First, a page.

Fi­lar­i­a­sis ques­tions

Stabroek News Sunday - - REGIONAL NEWS -

In a let­ter pub­lished in this news­pa­per on Thurs­day cap­tioned ‘It makes more sense try­ing to sort out the mos­quito prob­lems to erad­i­cate fi­laria’, Dr Mark Devon­ish took the WHO to task over the method used in its cam­paign to elim­i­nate fi­lar­i­a­sis from the coun­try. The agency is cur­rently run­ning a se­ries of ad­ver­tise­ments in the lo­cal press ex­plain­ing the ra­tio­nale of its pro­gramme, and in­form­ing cit­i­zens about the drugs they are be­ing asked to take.

Erad­i­cat­ing ele­phan­ti­a­sis in par­tic­u­lar, which is the form in which the pub­lic will recog­nise fi­lar­i­a­sis, will be wel­comed by every­one, so a let­ter from a health pro­fes­sional sug­gest­ing that the WHO is do­ing the wrong thing to achieve that end could have a counter ef­fect, dis­suad­ing cit­i­zens from com­ply­ing with the re­quest to take the drugs be­ing ad­min­is­tered. The prob­lem is that layper­sons are not in a po­si­tion to judge whether there is merit in Dr Devon­ish’s as­ser­tions or not.

Dr Devon­ish first de­scribes how a mos­quito spreads fi­lar­i­a­sis by bit­ing some­one who is in­fected, and then trans­fers the worms in their lym­phatic sys­tem to some­one else by bit­ing them. Any­one who is in­fected can be treated with fi­la­r­i­cides to kill the worms. That, he writes, sorts the prob­lem. How­ever, he goes on to say that in Guyana, every­one is be­ing given fi­la­r­i­cides whether they are in­fected or not. He claims that this ap­proach lacks med­i­cal ev­i­dence de­spite it be­ing cham­pi­oned by the WHO. “No tri­als have been done on its ef­fec­tive­ness in erad­i­cat­ing fi­lar­i­a­sis,” he as­sev­er­ates.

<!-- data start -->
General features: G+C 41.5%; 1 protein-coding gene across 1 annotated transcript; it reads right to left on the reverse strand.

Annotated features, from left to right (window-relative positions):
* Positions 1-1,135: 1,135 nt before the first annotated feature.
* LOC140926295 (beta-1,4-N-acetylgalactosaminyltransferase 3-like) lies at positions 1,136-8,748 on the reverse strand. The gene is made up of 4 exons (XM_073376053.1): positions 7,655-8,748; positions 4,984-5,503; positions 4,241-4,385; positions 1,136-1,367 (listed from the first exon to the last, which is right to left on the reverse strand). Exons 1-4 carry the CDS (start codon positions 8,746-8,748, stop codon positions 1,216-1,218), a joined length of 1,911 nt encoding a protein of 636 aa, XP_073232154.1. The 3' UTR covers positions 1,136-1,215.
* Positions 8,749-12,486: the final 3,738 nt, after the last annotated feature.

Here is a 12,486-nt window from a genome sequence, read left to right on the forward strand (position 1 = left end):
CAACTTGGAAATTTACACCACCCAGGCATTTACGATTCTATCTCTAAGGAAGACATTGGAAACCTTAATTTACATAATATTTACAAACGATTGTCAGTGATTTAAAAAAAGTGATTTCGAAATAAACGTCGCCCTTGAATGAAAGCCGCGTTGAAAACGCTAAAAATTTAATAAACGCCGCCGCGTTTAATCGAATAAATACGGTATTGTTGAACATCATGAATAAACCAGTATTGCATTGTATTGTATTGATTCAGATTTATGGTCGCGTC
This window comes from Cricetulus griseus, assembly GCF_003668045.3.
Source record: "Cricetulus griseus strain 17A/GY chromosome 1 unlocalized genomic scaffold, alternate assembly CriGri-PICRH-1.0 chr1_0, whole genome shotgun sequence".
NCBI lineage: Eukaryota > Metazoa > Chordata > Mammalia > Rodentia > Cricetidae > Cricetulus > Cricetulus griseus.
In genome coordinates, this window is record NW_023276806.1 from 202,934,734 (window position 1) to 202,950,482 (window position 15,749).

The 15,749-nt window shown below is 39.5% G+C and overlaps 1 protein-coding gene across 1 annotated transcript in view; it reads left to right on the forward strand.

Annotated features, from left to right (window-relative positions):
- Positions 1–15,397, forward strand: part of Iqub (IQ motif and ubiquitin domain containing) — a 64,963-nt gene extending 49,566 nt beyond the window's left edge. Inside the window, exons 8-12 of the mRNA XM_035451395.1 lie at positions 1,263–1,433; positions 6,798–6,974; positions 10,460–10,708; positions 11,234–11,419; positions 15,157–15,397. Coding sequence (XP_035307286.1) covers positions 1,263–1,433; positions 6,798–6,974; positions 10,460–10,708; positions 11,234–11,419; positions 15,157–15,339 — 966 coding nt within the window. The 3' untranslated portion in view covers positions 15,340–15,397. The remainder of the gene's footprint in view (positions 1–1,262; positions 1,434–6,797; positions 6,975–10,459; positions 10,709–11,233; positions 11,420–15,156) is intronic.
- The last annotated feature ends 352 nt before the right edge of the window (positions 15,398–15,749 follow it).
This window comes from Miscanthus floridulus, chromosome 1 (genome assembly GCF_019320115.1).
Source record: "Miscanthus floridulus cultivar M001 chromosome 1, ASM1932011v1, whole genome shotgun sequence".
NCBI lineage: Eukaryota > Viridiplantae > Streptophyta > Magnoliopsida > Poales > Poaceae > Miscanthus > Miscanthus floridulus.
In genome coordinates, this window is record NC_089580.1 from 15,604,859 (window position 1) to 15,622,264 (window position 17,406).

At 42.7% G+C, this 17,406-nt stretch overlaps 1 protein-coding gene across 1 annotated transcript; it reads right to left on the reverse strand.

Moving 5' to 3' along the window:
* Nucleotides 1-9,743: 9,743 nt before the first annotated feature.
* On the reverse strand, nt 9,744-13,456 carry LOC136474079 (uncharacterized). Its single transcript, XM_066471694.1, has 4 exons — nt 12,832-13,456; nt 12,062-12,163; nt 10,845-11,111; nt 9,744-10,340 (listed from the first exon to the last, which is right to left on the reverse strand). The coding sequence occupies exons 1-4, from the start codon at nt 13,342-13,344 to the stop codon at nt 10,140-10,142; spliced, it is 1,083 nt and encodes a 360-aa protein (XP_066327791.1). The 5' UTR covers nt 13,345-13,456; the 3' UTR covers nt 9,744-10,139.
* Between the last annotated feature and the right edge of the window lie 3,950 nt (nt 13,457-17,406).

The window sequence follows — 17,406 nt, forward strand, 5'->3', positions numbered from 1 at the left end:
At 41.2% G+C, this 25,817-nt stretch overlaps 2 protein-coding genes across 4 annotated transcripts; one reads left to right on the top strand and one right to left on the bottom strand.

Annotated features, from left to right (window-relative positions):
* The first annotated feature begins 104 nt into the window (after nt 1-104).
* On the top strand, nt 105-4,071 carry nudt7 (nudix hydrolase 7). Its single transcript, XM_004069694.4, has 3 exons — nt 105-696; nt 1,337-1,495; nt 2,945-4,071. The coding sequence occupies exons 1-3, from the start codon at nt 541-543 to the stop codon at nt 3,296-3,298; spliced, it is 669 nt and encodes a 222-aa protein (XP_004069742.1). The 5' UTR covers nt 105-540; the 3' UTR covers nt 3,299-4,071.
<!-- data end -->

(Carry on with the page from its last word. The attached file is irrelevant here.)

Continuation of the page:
He goes on to ex­plain how some­one given fi­la­r­i­cide tablets to­day may be pro­tected for a day or two be­fore the tablet is bro­ken down and ex­creted. “What if a mos­quito is to bite that per­son af­ter the tablet is ex­creted?” he asks, and then pro­vides his an­swer: “The fact is that they will get fi­lar­i­a­sis be­cause the tablet is long gone out of their sys­tem. Com­mon sense would dic­tate for this to be ef­fec­tive then all 800,000 pop­u­la­tion of Guyana have to get the fi­lar­i­a­sis tablet regime at the same time hence there may be a lag in po­ten­tially in­fected peo­ple.”

The doc­tor cites the WHO as ar­gu­ing that a cam­paign over a six-year pe­riod can ad­dress this. How­ever, he goes on to re­mark that the cam­paign has been go­ing on world­wide since 2000 with lit­tle suc­cess in erad­i­cat­ing fi­lar­i­a­sis glob­ally. He ex­pressed doubt that such a strat­egy could be suc­cess­ful in de­vel­op­ing coun­tries “with strug­gling health­care sys­tems.”

Per­haps it could be re­marked that the agency did ex­per­i­ment with putting fi­la­r­i­cides in salt a few years ago, which was man­u­fac­tured in Ja­maica for Ja­maicans and Guyanese. The ex­per­i­ment was not a suc­cess, pos­si­bly be­cause here, at least, it was re­garded with sus­pi­cion, and not enough peo­ple bought it.

Dr Devon­ish’s reser­va­tions not­with­stand­ing, it should be noted that the WHO web­site it­self does ac­knowl­edge that the fi­la­r­i­cide tablets given lo­cally have a “lim­ited ef­fect on adult par­a­sites … [although they]… ef­fec­tively re­duce the den­sity of mi­cro­fi­lar­iae in the blood­stream and pre­vent the spread of par­a­sites to mosquitoes.” (Mi­cro­fi­lar­iae are im­ma­ture lar­vae which grow into adults in a per­son’s lym­phatic sys­tem and are what are trans­mit­ted by mosquitoes.)